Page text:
While Council member Warren Gubler wanted a hard sunset clause put into the resolution, and to be voted by the residents, Council members Amy Shuklian, Mayor Nelsen, Bob Link and Greg Collins voted that four-fifths of the council would have to vote to end the sales tax. Nelsen added that the city will continue to grow and will need funding to maintain public safety services. This is the appropriate vehicle to do that, he said.
During the second public hearing council member Greg Collins gave a convincing presentation of why some of the money should go for quality of life issues. He pointed out that investing in our youth pays dividends down the road and lessens the need for more police. “You can’t fix all social problems by adding police.”
He was pushing for five percent of the revenues to be dedicated towards youth services or recreation, but walked away with a consensus from all members of two percent.
During both public hearings no one spoke against the half cent increase in the sales tax. The two main speakers from the public, Harold Mayers from the Ballot Measure Advisory Committee, and Chris Telfer, from Tulare County Tax Payers Association, had a problem with the fact that the spending plan would not be set in stone. Measure T and Measure R needed a two-thirds vote to pass, and by law all the money has to be earmarked. For a General Purpose measure the money cannot be dedicated but the allocation is at the discretion of the sitting city council.
Telfer agreed that public safety was the best use of the new revenue but was uneasy about the fact it was not a concrete spending plan. Meyers says that a 50% plus one vote is not accountable to anything, and really wanted the plan set in stone. He pushed the council to vote for a two-thirds measure which would ensure that future councils could not change the plan.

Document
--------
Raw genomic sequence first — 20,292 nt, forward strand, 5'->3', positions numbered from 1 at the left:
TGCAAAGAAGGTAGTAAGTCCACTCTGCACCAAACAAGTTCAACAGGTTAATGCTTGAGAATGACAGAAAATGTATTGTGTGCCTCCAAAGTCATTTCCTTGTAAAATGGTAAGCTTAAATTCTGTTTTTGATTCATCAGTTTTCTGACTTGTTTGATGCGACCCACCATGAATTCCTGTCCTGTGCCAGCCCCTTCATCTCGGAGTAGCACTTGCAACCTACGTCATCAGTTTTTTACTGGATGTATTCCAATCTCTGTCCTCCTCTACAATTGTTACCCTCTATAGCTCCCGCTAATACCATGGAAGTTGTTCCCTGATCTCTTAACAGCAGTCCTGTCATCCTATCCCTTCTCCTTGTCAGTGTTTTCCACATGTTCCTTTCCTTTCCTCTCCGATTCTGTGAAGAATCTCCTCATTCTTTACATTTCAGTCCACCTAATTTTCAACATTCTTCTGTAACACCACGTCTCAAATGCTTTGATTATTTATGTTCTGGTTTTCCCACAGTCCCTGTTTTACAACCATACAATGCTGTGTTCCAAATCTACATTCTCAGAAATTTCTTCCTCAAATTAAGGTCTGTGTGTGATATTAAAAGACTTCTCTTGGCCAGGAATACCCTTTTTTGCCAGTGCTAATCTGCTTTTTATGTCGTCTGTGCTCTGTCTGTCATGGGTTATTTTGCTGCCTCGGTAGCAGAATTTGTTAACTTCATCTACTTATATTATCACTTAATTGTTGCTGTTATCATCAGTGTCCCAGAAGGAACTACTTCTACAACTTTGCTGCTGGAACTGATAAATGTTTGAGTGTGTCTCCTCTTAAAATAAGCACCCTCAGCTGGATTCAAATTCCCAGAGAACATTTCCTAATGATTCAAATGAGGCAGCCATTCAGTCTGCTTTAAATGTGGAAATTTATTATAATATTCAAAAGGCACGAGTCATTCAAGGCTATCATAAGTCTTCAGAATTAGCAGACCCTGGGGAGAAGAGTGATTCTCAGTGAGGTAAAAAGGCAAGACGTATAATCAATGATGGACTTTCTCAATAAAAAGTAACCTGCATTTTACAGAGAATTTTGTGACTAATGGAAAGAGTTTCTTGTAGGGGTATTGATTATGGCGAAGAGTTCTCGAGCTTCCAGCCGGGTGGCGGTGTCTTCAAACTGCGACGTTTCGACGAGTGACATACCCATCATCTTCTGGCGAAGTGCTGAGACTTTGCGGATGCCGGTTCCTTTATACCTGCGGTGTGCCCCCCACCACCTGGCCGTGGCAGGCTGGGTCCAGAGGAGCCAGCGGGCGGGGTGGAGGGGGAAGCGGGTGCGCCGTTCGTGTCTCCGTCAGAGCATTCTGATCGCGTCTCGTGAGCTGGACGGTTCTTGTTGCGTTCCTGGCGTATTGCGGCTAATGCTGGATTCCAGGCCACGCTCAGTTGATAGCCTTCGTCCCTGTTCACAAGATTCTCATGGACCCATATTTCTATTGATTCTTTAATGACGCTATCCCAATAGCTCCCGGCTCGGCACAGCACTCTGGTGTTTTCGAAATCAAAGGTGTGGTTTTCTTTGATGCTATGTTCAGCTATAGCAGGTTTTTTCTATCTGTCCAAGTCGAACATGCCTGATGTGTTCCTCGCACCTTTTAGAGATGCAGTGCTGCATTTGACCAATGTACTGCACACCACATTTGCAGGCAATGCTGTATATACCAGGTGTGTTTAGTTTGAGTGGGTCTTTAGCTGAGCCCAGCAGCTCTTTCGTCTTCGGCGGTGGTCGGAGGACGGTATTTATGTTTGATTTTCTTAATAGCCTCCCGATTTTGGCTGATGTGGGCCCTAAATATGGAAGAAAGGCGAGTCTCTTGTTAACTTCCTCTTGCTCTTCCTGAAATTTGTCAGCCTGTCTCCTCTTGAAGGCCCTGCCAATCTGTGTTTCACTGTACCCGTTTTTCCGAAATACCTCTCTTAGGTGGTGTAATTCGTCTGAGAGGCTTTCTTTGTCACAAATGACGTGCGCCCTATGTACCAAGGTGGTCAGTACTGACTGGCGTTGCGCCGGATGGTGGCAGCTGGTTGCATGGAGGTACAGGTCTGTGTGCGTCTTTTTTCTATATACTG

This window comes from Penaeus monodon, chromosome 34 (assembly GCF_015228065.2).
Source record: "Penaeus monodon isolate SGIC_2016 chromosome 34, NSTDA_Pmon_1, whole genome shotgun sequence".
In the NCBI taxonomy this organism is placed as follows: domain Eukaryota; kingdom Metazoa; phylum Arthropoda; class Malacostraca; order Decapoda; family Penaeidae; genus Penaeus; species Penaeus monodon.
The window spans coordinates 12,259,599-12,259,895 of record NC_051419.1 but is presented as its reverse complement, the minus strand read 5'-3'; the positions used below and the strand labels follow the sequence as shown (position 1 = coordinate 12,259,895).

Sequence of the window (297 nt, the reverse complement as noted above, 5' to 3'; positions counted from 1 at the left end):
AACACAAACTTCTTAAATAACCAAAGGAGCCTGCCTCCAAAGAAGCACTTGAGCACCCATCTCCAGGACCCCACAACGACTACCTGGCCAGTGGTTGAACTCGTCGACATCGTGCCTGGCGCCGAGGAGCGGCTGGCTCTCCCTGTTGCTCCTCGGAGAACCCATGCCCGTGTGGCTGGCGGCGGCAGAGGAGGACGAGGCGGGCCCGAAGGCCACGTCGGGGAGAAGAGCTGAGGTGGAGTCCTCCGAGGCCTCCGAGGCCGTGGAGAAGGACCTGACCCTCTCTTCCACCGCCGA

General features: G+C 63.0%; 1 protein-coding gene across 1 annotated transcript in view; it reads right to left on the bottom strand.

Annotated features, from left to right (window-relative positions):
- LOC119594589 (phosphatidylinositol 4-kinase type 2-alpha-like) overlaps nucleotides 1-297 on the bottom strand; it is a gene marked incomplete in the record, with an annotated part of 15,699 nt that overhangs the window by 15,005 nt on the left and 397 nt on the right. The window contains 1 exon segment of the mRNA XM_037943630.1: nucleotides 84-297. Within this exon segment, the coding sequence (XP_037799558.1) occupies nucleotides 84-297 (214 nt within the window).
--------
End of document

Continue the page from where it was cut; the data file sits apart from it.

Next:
Meyers pointed out that in a recent survey of Visalia residents 71% said that they would vote for an increase in sales tax. But the respondents were not informed that “the council could spend it just how they want,” Meyers said. He added that organized opposition to the measure will use that point to defeat it. He felt that a 50% plus one measure would be a bigger gamble than a measure that need two-thirds of the voters if that meant the spending plan was set in stone.
Nelsen said the best indicator of the council’s future behavior will is to look how it behaved in the past. “All we can do is look at history.” Meyer’s counterpoint was that in November Visalia residents will be looking at several new council members, and all members will be representing their districts, not the city at-large.
Gubler agreed with Meyers about making this a two-thirds ballot measure. The other four voted to keep it a 50% plus one measure. Council Member Bob Link said that he has been down that road once before trying to get two -thirds of the votes and does not want to do it again. He reminded the council that Measure T was behind and did not pull a win until the absentee votes were counted.
The city council has until August 1st to make their decision.